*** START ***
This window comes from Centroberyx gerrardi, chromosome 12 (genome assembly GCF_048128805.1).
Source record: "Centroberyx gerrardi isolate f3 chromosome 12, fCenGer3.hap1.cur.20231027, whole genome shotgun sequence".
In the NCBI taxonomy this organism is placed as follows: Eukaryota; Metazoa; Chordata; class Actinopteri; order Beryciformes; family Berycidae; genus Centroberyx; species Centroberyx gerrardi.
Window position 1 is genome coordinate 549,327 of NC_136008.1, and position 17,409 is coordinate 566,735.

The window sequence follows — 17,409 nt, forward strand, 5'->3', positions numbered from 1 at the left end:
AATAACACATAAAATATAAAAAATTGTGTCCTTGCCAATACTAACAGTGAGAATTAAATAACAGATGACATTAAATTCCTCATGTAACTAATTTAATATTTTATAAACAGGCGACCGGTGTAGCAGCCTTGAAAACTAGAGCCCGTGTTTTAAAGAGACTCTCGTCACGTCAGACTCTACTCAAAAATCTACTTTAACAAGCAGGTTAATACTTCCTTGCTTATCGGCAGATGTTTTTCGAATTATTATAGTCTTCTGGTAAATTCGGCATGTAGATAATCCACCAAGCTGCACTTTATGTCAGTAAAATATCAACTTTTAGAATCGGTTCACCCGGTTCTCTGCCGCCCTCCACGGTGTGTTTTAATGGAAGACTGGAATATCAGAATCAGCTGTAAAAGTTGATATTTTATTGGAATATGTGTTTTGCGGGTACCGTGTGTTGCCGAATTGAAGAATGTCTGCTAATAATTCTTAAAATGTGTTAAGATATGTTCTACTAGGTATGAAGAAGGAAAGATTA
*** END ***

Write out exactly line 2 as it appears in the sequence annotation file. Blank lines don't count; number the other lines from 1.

Source record: "Centroberyx gerrardi isolate f3 chromosome 12, fCenGer3.hap1.cur.20231027, whole genome shotgun sequence".